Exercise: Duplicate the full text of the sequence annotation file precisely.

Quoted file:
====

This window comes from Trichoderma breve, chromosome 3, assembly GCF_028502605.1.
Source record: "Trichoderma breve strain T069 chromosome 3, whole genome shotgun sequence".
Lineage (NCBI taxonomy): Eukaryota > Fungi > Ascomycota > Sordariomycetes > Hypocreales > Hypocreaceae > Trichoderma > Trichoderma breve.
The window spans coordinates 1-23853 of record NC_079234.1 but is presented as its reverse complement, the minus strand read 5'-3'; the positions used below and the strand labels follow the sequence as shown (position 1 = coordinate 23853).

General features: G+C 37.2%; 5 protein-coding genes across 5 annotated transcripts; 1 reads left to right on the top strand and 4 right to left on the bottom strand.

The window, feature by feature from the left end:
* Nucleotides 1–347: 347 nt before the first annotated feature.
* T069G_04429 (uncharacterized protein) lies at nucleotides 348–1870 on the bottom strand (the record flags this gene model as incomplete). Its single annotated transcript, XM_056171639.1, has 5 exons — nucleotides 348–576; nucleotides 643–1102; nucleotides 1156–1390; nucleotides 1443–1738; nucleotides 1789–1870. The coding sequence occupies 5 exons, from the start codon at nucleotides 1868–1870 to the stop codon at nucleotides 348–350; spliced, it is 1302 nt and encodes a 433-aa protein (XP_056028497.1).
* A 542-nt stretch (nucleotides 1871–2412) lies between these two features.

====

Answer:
This window comes from Trichoderma breve, chromosome 3, assembly GCF_028502605.1.
Source record: "Trichoderma breve strain T069 chromosome 3, whole genome shotgun sequence".
Lineage (NCBI taxonomy): Eukaryota > Fungi > Ascomycota > Sordariomycetes > Hypocreales > Hypocreaceae > Trichoderma > Trichoderma breve.
The window spans coordinates 1-23853 of record NC_079234.1 but is presented as its reverse complement, the minus strand read 5'-3'; the positions used below and the strand labels follow the sequence as shown (position 1 = coordinate 23853).

General features: G+C 37.2%; 5 protein-coding genes across 5 annotated transcripts; 1 reads left to right on the top strand and 4 right to left on the bottom strand.

The window, feature by feature from the left end:
* Nucleotides 1–347: 347 nt before the first annotated feature.
* T069G_04429 (uncharacterized protein) lies at nucleotides 348–1870 on the bottom strand (the record flags this gene model as incomplete). Its single annotated transcript, XM_056171639.1, has 5 exons — nucleotides 348–576; nucleotides 643–1102; nucleotides 1156–1390; nucleotides 1443–1738; nucleotides 1789–1870. The coding sequence occupies 5 exons, from the start codon at nucleotides 1868–1870 to the stop codon at nucleotides 348–350; spliced, it is 1302 nt and encodes a 433-aa protein (XP_056028497.1).
* A 542-nt stretch (nucleotides 1871–2412) lies between these two features.